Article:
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La Victoire de Samothrace, Unknown, 190 BC

Portola and Anza Land Expeditions

18th century


By 1767, the Spanish were determined to colonise California.

The Russians had settled in today's Alaska and were developing a lucrative fur trade.

The English also wanted to get involved.

You can still visit the Russian colony of Fort Ross, north of San Francisco, was settled by Russian fur traders in the 19th century.

In 1769 the Spanish sent the Portola Expedition up from Baja California, with 3 galleons and 2 mule trains.

The land expedition reached all the way to San Francisco Bay.

When they returned to Baja California, there was consternation that they had not found Monterey.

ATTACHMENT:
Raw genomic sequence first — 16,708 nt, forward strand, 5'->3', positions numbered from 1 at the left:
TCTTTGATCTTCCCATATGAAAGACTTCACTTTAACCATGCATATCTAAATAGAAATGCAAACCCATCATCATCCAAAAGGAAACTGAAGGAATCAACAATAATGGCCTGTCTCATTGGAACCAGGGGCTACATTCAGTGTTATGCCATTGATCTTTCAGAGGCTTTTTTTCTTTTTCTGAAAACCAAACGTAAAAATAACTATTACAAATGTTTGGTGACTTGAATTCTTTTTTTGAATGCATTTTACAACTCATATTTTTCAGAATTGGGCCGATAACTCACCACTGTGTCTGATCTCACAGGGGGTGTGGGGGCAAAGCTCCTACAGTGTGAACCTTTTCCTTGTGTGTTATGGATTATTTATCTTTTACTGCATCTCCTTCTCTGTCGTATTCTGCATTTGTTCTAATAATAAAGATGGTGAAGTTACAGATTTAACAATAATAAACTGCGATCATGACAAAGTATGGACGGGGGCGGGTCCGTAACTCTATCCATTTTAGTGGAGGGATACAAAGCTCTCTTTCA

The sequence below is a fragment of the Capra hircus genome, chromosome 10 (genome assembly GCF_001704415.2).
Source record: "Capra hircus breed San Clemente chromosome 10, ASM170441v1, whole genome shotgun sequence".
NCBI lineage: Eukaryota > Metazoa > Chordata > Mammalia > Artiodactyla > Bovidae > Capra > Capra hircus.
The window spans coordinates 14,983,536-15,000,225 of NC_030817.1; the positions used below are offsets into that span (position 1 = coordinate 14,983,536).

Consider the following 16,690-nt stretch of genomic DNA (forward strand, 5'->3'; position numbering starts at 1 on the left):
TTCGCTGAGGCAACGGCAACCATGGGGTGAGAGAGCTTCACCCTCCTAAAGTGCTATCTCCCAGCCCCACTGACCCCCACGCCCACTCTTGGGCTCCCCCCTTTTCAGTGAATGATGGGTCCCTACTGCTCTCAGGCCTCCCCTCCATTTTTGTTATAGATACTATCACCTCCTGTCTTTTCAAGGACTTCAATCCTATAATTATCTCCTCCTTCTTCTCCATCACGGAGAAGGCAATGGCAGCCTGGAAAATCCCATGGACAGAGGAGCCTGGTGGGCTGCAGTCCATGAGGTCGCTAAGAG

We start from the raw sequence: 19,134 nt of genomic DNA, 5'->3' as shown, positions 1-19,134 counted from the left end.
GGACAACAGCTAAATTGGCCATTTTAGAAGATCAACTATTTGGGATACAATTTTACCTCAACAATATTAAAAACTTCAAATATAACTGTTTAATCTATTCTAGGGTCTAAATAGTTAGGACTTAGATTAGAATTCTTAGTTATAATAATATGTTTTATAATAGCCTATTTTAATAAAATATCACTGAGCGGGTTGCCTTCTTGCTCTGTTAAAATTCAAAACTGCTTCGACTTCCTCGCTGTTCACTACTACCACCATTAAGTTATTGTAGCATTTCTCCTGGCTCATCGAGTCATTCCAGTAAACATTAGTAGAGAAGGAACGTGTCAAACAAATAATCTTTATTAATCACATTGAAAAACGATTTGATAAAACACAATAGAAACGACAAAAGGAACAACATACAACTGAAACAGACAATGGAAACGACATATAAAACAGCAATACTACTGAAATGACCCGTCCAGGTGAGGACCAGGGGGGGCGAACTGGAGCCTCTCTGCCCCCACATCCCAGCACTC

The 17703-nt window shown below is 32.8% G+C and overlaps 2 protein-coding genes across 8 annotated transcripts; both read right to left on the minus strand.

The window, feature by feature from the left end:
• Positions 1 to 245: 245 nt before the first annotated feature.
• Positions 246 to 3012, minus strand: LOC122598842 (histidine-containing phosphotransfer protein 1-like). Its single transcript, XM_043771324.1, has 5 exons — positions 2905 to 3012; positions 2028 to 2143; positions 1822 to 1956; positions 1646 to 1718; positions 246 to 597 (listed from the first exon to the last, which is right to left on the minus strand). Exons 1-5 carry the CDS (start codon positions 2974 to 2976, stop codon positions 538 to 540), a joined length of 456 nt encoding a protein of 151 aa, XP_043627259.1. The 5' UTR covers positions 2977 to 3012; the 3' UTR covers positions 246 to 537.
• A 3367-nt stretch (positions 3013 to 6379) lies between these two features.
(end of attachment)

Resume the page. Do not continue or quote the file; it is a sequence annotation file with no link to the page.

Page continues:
A leading friar commented : "you come from Rome without having seen the Pope!"

The whole trip had taken 6 months and covered 1200 miles.

A few years later, two new land expeditions were organised to access California by land : the Anza expeditions.

The first expedition took 6 months to reach the site of Los Angeles.

The second expedition reached the future site of San Francisco with around 200 settlers and their cattle.

The Anza trail was closed due when the Yuma tribe fought the Spanish.

The only way to get to California remained sailing up from Mexico - which took up to 2 months.

There were only 2 ships per year.

La Joconde, de Vinci (1519)


Spanish Missions

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